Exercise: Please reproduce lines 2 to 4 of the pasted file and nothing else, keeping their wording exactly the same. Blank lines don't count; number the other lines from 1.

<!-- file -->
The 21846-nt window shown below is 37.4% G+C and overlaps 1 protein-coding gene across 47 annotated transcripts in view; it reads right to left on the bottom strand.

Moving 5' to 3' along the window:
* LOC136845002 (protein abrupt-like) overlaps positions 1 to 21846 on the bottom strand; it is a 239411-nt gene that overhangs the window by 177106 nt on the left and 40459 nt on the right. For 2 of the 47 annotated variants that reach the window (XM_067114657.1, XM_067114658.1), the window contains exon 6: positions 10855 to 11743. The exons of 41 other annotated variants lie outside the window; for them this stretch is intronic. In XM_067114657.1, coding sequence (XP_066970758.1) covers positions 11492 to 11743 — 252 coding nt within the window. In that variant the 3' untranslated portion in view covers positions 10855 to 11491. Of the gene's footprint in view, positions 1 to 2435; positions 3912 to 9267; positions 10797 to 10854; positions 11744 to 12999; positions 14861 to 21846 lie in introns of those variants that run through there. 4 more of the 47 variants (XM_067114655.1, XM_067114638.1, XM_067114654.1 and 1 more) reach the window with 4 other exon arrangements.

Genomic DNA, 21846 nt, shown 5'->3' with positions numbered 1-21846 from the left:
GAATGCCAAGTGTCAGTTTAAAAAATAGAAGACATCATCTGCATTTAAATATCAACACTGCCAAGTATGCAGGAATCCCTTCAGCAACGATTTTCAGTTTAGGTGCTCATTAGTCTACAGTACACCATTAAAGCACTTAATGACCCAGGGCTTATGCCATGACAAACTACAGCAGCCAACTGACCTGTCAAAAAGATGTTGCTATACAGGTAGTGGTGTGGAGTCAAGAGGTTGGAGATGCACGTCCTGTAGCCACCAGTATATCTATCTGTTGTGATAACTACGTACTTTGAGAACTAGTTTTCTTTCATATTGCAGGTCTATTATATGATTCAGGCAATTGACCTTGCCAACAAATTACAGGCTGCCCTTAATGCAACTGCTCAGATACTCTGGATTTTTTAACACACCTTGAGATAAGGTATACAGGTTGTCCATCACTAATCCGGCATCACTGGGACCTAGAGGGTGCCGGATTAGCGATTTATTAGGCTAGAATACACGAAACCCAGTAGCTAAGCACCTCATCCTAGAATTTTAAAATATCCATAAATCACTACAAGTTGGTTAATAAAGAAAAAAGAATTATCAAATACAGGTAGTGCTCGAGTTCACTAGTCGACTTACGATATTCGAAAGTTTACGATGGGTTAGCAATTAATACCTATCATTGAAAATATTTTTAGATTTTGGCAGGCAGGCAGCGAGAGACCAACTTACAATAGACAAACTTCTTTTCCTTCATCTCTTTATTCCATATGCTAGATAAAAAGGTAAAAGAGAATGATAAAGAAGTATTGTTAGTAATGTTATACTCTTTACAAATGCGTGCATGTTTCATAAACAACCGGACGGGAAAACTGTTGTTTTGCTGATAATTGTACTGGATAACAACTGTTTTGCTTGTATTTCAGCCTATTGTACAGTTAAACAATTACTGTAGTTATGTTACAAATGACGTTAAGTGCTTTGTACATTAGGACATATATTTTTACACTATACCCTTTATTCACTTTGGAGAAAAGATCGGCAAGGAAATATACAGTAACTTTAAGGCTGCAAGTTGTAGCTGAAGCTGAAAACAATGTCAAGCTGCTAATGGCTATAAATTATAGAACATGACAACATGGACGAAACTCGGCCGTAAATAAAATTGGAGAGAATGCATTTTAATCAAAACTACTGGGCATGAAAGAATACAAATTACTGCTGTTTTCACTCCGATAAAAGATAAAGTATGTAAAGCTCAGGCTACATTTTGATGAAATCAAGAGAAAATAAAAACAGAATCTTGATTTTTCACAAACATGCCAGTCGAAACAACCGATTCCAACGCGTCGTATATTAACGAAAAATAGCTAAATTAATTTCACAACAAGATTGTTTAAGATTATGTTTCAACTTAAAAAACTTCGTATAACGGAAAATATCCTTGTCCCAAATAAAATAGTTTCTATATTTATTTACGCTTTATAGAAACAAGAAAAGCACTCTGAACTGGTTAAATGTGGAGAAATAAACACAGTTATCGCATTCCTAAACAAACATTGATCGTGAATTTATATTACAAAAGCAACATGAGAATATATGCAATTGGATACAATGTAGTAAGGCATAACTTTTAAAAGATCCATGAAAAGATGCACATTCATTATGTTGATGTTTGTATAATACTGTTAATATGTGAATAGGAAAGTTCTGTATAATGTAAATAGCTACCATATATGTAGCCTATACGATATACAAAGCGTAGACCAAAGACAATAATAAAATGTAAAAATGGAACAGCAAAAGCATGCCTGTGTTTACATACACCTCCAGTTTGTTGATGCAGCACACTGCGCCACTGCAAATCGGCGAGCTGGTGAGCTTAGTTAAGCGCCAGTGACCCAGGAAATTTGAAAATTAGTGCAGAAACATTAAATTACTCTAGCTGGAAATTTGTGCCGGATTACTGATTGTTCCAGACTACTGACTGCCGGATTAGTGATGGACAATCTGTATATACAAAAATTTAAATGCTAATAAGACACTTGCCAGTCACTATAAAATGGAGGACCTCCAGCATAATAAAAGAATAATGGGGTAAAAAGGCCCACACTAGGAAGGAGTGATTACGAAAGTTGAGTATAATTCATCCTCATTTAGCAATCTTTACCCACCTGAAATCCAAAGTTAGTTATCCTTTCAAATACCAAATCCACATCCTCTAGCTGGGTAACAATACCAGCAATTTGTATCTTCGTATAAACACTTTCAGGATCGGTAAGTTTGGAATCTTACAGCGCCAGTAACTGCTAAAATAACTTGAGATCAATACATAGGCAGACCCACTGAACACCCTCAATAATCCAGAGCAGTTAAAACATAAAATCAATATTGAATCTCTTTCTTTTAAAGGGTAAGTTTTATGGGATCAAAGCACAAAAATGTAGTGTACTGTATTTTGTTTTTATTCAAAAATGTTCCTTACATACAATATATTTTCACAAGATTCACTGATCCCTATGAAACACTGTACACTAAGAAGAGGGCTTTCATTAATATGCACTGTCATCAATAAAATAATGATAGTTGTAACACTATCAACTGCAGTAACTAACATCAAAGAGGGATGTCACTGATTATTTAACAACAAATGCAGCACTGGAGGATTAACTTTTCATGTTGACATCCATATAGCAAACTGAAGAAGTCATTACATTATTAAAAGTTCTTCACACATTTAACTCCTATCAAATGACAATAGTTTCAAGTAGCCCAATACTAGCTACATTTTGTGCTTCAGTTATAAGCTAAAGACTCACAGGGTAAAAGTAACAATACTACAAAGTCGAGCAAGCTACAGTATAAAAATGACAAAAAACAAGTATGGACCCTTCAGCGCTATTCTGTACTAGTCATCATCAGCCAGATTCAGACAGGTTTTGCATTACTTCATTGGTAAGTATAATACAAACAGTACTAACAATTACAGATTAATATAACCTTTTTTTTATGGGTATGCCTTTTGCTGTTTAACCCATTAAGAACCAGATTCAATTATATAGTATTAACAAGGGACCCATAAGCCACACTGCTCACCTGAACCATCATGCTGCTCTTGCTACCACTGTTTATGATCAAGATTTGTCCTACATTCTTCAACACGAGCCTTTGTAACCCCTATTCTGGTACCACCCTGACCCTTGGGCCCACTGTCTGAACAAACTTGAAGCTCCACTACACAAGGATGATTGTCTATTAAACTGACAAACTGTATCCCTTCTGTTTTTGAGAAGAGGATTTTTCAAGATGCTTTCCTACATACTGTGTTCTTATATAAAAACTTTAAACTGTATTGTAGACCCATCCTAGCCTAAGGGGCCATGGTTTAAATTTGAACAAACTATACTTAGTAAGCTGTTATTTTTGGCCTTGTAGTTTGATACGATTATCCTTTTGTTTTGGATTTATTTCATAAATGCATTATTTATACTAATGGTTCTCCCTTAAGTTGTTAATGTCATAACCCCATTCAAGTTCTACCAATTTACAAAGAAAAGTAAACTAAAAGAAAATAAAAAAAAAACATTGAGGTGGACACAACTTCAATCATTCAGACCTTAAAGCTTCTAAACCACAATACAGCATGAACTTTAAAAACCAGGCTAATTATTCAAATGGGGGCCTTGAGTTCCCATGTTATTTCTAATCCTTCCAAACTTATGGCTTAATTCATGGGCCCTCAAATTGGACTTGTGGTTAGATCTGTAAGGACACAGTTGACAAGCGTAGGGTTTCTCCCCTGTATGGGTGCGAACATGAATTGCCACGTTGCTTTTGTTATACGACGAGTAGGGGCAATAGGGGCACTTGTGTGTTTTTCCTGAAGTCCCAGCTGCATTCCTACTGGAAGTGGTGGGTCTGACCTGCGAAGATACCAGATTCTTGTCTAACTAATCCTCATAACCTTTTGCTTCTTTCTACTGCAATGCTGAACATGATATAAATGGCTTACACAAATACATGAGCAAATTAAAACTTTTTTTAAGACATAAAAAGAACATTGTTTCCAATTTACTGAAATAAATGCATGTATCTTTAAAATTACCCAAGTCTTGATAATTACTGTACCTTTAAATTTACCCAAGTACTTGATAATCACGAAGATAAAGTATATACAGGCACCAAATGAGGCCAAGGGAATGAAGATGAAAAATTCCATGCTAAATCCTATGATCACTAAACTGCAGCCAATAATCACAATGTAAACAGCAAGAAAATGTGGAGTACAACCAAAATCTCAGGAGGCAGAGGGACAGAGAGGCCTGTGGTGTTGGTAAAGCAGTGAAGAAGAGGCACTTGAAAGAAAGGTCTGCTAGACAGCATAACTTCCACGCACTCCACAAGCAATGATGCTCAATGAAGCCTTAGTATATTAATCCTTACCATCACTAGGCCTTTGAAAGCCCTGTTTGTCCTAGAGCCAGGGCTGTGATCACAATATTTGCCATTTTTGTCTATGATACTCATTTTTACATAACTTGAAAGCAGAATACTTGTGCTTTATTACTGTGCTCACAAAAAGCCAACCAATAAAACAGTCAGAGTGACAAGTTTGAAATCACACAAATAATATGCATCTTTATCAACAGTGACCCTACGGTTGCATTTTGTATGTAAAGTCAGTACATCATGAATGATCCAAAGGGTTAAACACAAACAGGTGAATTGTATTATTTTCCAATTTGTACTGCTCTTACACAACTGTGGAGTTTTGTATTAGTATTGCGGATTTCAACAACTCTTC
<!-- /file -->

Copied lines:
Moving 5' to 3' along the window:
* LOC136845002 (protein abrupt-like) overlaps positions 1 to 21846 on the bottom strand; it is a 239411-nt gene that overhangs the window by 177106 nt on the left and 40459 nt on the right. For 2 of the 47 annotated variants that reach the window (XM_067114657.1, XM_067114658.1), the window contains exon 6: positions 10855 to 11743. The exons of 41 other annotated variants lie outside the window; for them this stretch is intronic. In XM_067114657.1, coding sequence (XP_066970758.1) covers positions 11492 to 11743 — 252 coding nt within the window. In that variant the 3' untranslated portion in view covers positions 10855 to 11491. Of the gene's footprint in view, positions 1 to 2435; positions 3912 to 9267; positions 10797 to 10854; positions 11744 to 12999; positions 14861 to 21846 lie in introns of those variants that run through there. 4 more of the 47 variants (XM_067114655.1, XM_067114638.1, XM_067114654.1 and 1 more) reach the window with 4 other exon arrangements.

Genomic DNA, 21846 nt, shown 5'->3' with positions numbered 1-21846 from the left: